JF Ptak Science Books Quick Post
Baseball season is either here or almost here, so picking around in old patents on baseball games in December is perfectly allowable. This game (found at Google Patents) probably has more text on it than just about any game of any sort I've ever seen (and that may actually include Scrabble), and its lazy-staccato descriptions of the "play" are really quite lovely for a board game1. For example:
- "too hot for the right fielder's hands"
- "a hot one caught"
- "2nd baseman not fast enough"
- "fine running catch" and "beautiful running catch" and "pretty left hand catch"
- "good stop, poor throw"
- "would have been a 3-bagger but for the fast fielding by the right fielder"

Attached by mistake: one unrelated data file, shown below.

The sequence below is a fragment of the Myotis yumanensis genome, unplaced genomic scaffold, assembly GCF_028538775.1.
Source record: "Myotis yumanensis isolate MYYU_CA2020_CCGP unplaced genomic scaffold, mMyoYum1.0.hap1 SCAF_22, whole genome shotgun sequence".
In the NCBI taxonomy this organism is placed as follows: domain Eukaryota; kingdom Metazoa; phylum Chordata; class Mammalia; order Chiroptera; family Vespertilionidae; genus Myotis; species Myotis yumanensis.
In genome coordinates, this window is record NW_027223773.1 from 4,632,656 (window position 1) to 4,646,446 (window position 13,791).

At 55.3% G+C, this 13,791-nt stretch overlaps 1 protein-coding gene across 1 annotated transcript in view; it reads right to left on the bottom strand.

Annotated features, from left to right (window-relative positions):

- "slow work and wild throw"
- "fly muffed"
1. I haven't read many books on sports in my reading history, but from what I have seen over the years is that baseball literature is good enough to have its own genre. If you're going to read only one or two baseball books in your life, consider one of these: Roger Kahn, The Boys of Summer (1972); Eliot Asinof, Eight Men Out: The Black Sox and the 1919 World Series (1965); Jimmy Breslin, Can't Anybody Here Play This Game? (1963); Robert Creamer, Babe: The Legend Comes to Life (1974); Arnold Hano, A Day in the Bleachers (1955); Donald Honig, Baseball When the Grass Was Real: Baseball from the Twenties to the Forties, Told by the Men Who Played It (1975); Bernard Malamud, The Natural, (1952).